We are over halfway through the 2022 season of Lent, these 40 days leading up to the completing act of Jesus’ mission on earth, the love cause for which he was sent, the revealed, passionate heart of the Father intently awaiting the restoration of all Creation to himself. Jesus’ time in the public arena was a compacted, intense, 3+ years of itinerancy with a surprisingly ragtag bunch of guys who were, perhaps more surprisingly, thoughtfully and prayerfully selected to be those to learn from him and be prepared to carry on Jesus’ ministry of kingdom expansion after his return to the Father. The animosity toward Jesus built at dizzying speed, both alarming and confounding the men at his side. Jesus increasingly spoke of suffering, of dying, of being mistreated, of rising again, all of which was so far removed from the thinking of his companions, they made zero sense of his ‘rantings.’ While the disciples were understanding more and more of the kingdom and loving Jesus more and more, becoming more and more hopeful for an satisfying outcome to Jesus’ teachings, the Jews were intensifying their scheming, their efforts to be rid of this crowd-pleasing, Galilean troublemaker. The final entry in Jerusalem for the Passover held two, diametrically opposed, high points: the crowds following Jesus were beyond ecstatic, hailing him as king, shouting and celebrating as at a regal procession; Jesus simultaneously overwhelmed with sorrow, loudly sobbing at the tragedy of this late hour when it was too late to repent, too late to ask for a repeat of all his teachings, too late to stop the raging of the religious elite, too late to prevent the suffering that was closing in on him. On the day of Unleavened Bread, Jesus got his band of brothers together, beginning with these love-drenched words, “I have eagerly desired to eat this Passover with you before I suffer.”Luke 22:15. Even then, on this fateful night, Jesus chose his tightknit group of friends with whom to celebrate this traditional meal. His (and their) imminent trials were momentarily pushed aside for one last evening together, in observance of this ritual meal.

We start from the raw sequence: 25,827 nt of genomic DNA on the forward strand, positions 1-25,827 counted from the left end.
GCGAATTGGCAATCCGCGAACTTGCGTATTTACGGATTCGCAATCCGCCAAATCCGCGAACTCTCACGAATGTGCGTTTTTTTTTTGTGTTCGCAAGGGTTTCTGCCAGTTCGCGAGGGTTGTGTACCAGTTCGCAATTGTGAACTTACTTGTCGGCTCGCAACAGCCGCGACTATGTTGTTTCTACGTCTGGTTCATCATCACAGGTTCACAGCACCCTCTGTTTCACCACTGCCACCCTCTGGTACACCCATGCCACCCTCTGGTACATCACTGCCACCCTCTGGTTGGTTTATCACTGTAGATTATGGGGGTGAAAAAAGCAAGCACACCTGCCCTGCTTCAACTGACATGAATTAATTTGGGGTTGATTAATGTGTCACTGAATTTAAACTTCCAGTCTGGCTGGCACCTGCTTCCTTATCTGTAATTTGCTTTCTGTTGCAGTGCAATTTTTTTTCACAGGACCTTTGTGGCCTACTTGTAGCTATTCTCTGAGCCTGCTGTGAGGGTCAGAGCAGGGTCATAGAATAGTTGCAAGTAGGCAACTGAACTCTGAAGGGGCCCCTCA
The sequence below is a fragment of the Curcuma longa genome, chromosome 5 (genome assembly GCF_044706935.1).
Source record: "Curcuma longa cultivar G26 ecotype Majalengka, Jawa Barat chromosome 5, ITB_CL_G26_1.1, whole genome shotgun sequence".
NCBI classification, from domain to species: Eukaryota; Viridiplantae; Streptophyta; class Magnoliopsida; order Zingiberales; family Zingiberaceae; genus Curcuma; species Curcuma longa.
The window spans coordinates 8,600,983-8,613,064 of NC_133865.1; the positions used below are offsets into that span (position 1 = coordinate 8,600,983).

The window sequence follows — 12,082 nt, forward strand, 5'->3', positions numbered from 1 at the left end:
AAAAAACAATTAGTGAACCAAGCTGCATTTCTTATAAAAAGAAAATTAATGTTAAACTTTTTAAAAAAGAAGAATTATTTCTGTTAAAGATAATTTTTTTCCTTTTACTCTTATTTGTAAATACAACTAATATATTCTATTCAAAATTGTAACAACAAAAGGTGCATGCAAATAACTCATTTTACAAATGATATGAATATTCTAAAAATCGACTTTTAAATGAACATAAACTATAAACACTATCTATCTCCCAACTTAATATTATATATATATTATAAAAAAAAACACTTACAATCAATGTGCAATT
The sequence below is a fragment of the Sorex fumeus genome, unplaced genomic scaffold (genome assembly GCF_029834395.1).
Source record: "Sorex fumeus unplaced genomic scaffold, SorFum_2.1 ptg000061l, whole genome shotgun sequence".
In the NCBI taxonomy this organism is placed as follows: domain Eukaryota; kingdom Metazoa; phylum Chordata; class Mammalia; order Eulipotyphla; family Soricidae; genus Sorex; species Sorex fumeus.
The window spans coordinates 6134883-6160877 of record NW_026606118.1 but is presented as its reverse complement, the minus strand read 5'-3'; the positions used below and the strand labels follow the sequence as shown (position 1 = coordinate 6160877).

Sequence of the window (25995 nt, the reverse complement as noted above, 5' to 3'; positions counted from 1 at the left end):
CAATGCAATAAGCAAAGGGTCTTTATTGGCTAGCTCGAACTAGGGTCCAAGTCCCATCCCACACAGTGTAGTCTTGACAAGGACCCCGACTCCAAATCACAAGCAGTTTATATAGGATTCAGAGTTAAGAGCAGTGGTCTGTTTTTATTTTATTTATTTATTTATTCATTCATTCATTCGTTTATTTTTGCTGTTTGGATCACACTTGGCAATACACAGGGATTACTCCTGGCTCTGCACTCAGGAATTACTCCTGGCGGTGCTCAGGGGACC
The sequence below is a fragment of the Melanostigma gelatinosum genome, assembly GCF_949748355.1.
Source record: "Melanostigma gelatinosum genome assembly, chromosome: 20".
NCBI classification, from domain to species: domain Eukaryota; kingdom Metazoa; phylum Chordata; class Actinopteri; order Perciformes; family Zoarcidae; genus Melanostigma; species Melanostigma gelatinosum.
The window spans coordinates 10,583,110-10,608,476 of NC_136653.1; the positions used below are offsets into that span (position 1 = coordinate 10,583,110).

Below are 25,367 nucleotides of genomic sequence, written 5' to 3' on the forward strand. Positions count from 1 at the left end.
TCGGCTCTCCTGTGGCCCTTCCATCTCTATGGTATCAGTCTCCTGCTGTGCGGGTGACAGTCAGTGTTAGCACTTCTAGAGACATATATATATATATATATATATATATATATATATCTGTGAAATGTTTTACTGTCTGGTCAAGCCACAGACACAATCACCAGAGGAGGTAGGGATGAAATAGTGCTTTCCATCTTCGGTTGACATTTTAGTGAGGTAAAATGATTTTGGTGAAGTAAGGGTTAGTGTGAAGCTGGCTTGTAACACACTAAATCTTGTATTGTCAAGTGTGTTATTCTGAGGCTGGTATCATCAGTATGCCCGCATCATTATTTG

We, much like the disciples, are often aghast at the idea of love including suffering, of ‘walking through the valley of the shadow of death,’ of seeing anything on the road ahead but blessing and abundance and joy-filled celebration. The Apostle Paul wisely wrote to the church at Philippi, these faith-matured, faith-assured words: “I want to know (Jesus) inside and out. I want to experience the power of his resurrection and join in his suffering, shaped by his death, …” Gerald Sittser, whose tragic story of loss I wrote about earlier, concludes his book with these statements: “…the grief I feel is sweet as well as bitter.  I still have a sorrowful soul; yet I wake up every morning joyful, eager for what the day will bring. Never have I felt as much pain… yet never have I experienced as much pleasure in simply being alive and living an ordinary life. Never have I felt so broken; yet never have I been so whole. Never have I been aware of my weakness and vulnerability; yet never have I been so content and felt so strong. Never has my soul been more dead; yet never has my soul been more alive. What I once considered mutually exclusive – sorrow and joy, pain and pleasure, death and life – have become parts of a greater whole. My soul has been stretched.” I find in his words clear evidence of grace’s life-defining intervention. And I am all the more hopeful. See y’all tomorrow at 10 AM, 4 PM FR.  PD

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